Stewart-Peterson Market Commentary

Closing Commentary - October 18, 2018

Top Farmer Closing Commentary 10-18-18

CORN HIGHLIGHTS: Corn futures lost 3-1/4 to 3-1/2 cents as nearby Dec led today's drop, closing at 3.70-3/4. This is the lowest close in four sessions. The 10-day moving average held as support, but prices closed under the 100-day moving average, not necessarily the friendliest signal. Sharp losses in beans with futures losing 21-22 cents, along with continued weakness in wheat, weighed on corn futures, as did clear weather for harvest in most of the Midwest. Yield results are about as expected, which means very good. We question whether or not 181 bushels per acre is feasible, as variability continues to be a highlight in conversations with producers. If you are behind, make catch up sales. Futures rallied near 10% the value of corn, and typically that will entice farmer selling.

SOYBEAN HIGHLIGHTS: Soybean futures suffered double-digit losses of 21-1/4 to 22-1/4 cents as Nov lead today's drop, closing at 8.63-1/2. Technical selling after prices ran into overhead resistance at the 100-day moving average, a drop below the 10-day moving average today, and weakness in soybean meal all contributed to losses, as did weakness in corn and wheat prices and a stronger U.S. dollar. The stock market was under pressure again today, which may have also created a liquidation issue as fund managers may be pulling in midweek on owning equities or commodities. In general, a wide basis continues to suggest that concerns over export activity and ample supplies due to expectations for a record crop continue to pressure prices. For the week, export sales were a disappointment at just under 11 million bushels.

WHEAT HIGHLIGHTS: Wheat prices finished lower with technical damage incurred today, as prices closed beneath the 10 and 21-day moving average. By day's end, Chi finished 2-3/4 to 4-1/2 lower with Nov leading today's drop. KC wheat closed 5 to 6-1/4 lower and Mpls 2-1/2 to 3-1/4 lower. Export sales at 17.5 million were termed neutral to bearish and did not help prices today. A rise in the U.S. dollar and weakness in corn and soybeans futures also spilled over into wheat, as did a sharp daily drop in the stock market. Without positive news domestically or worldwide, the wheat market is vulnerable to more consolidation, if not a sideways to lower pattern. We have been anticipating export business to increase to the U.S., but so far there has not been much evidence of this. We expect the availability of Russian exportable quality wheat will dwindle in the months ahead, and that business will come to the U.S.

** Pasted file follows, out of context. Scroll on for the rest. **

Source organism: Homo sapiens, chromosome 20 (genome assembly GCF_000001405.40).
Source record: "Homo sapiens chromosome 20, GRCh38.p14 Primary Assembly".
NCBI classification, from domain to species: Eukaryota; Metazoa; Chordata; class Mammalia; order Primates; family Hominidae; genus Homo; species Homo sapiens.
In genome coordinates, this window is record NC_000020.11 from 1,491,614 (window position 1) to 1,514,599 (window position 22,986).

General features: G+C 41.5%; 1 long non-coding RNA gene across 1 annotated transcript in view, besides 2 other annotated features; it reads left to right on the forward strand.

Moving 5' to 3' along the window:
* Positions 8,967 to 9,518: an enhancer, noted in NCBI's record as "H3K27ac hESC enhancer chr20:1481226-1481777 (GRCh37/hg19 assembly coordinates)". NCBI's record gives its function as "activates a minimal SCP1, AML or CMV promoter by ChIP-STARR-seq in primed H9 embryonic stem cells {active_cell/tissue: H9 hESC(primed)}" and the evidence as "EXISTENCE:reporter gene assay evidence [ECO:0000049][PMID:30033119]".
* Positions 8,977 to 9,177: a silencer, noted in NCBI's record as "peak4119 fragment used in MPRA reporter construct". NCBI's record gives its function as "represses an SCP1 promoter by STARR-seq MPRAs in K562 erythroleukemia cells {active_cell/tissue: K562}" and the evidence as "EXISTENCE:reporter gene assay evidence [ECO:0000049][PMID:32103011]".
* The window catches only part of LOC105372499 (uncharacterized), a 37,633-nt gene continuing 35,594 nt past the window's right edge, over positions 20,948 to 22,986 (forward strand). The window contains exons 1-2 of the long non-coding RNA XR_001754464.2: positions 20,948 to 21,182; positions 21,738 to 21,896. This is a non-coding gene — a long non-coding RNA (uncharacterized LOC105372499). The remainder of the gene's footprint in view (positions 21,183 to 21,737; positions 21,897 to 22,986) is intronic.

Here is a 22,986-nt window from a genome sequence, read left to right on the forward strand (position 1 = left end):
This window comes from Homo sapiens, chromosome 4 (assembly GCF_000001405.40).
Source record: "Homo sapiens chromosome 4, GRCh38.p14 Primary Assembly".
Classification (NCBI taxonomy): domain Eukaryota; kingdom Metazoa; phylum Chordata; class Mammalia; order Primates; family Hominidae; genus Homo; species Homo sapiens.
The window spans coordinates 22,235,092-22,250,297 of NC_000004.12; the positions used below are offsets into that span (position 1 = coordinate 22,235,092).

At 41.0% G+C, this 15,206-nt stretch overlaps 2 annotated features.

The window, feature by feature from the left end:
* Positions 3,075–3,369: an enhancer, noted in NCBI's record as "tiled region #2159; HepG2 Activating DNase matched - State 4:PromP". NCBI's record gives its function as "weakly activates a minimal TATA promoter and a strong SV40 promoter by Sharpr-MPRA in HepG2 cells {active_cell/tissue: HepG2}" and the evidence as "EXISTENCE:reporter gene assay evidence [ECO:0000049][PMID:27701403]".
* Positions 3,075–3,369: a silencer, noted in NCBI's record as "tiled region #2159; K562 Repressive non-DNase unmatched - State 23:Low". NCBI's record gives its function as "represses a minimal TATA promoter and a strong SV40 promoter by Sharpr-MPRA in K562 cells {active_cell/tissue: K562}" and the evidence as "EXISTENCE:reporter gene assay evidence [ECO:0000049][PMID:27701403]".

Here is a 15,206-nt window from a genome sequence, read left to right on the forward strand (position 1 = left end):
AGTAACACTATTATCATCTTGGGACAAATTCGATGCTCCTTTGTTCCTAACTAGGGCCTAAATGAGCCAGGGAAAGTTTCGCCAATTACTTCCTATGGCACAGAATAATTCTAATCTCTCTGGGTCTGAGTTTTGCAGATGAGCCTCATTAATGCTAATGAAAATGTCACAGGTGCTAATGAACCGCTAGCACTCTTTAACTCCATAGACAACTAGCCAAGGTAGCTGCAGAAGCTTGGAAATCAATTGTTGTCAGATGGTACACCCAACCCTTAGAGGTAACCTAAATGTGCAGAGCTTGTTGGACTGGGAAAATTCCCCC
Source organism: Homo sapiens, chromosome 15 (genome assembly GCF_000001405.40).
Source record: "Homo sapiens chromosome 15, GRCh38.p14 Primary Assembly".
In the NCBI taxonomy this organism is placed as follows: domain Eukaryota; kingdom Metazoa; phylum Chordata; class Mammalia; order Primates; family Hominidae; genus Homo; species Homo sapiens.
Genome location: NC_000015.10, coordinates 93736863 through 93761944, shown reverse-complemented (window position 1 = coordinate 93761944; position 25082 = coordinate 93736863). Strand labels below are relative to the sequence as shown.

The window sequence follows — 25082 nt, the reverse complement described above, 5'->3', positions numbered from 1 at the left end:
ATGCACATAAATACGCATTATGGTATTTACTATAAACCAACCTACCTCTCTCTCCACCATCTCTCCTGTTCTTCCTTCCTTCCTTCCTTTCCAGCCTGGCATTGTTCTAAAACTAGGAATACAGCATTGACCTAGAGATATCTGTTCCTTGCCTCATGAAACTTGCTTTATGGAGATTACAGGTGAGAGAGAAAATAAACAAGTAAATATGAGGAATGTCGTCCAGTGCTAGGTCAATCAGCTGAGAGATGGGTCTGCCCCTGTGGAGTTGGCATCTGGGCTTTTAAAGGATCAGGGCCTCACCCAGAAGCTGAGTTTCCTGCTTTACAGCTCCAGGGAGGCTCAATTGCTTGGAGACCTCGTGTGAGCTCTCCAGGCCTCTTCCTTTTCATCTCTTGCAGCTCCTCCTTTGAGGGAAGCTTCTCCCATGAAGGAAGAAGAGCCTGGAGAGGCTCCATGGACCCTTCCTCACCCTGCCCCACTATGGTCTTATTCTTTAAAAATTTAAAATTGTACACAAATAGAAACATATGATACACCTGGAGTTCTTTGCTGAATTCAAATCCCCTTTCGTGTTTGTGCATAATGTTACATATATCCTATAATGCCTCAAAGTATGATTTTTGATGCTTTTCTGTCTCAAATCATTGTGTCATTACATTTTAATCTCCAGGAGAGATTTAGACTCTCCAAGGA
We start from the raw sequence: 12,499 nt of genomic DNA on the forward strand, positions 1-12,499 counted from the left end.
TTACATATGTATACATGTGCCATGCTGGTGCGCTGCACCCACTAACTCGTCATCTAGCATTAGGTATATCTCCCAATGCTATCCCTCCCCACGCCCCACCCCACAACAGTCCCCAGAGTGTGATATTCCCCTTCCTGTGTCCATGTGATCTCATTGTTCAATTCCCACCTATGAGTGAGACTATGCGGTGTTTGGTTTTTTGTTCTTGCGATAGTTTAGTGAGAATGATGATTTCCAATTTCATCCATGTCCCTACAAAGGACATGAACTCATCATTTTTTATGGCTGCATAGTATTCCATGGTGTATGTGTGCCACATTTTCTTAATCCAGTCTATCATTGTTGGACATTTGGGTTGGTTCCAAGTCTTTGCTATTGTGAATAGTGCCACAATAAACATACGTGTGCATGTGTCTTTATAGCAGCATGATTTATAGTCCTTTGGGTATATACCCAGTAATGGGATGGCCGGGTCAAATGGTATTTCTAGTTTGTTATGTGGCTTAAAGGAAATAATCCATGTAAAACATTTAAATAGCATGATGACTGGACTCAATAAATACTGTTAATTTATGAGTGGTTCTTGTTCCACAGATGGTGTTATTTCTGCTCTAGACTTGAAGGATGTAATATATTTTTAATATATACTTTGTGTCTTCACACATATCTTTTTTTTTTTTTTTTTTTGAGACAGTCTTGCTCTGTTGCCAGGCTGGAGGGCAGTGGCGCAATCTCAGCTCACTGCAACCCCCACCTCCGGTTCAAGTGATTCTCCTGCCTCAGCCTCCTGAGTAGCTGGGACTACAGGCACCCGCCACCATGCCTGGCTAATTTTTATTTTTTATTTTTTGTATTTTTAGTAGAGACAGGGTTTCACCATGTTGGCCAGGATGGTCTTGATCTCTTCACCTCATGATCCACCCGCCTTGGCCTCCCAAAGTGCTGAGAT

CATTLE HIGHLIGHTS: Cattle futures put in mixed to lower finishes today, limiting heavy early session losses due to strength in the beef market. The nearby Oct live cattle contract closed 15 cents higher to 113.07, Dec closed 20 cents lower to 117.17, and Feb closed 10 cents lower to 121.37. Feeder contracts made impressive closes, with Oct up 1.17 to 155.25 and Nov up 1.07 to 154.42. Sellers were active early in the session after weekly export sales data was poor. U.S. beef export sales for the week ending last Thursday were reported at 13,100 tons, versus the previous 4-week average of 15,325 tons. This was a 6-week low and leaves cumulative sales for 2018 16.9% ahead of last year's pace, currently at 800,200 tons. A lot of cattle in Nebraska were sold today at 111, marking the fifth week in a row of steady cash trade. Boxed beef values were the greatest source of support today. Yesterday afternoon, choice cuts were down 5 cents to 204.56. This morning, choice cuts were up 2.20 to 206.76, and select cuts were up 25 to 192.44. Not only were the rallying beef values positive, but the widening spread between choice and select on a strong day is bullish as well. Price action was impressive today given the negative closes in live cattle markets. The Dec contract sold off to its lower Bollinger band support level and then found buying support to rally back up and close just shy of its 10-day moving average level. The Nov feeder cattle contract made a bullish key reversal, regaining its position above its 50-day moving average support level.

LEAN HOG HIGHLIGHTS: Hog futures closed sharply lower today on weakness in pork values and quickly accelerating production. The nearby Dec contract closed 2.40 lower to 52.30, Feb closed 2.35 lower to 60.22 and Apr closed 1.50 lower to 67.00. U.S. pork export sales for the week ending 10/11 were reported this morning at 20,700 tons, versus the previous 4-week average of 20,650 tons. This leaves cumulative sales for 2018 up 5.4% from last year's pace, currently at 1,057,300 tons. Over the recent weeks, many suspected that the slow slaughter pace recently has been adding weight to market-ready hogs. This was confirmed with average weights for Iowa and Minnesota hogs last week jumping to 282.8 pounds, up from 280.9 the previous week. Slaughter so far this week is up 3.8% from last year. This surge in production should begin to pressure pork prices and could overwhelm current demand. Yesterday, carcass cutout values closed 2.35 lower to 78.52 and were down another 16 cents this morning to 78.36. Today's price action was very ugly. The best traded Dec contract quickly fell through its 100-day moving average level for the first time since 9/17 and put in its lowest close since 10/24. The Feb contract had similar price action today, making its lowest close since 8/23.




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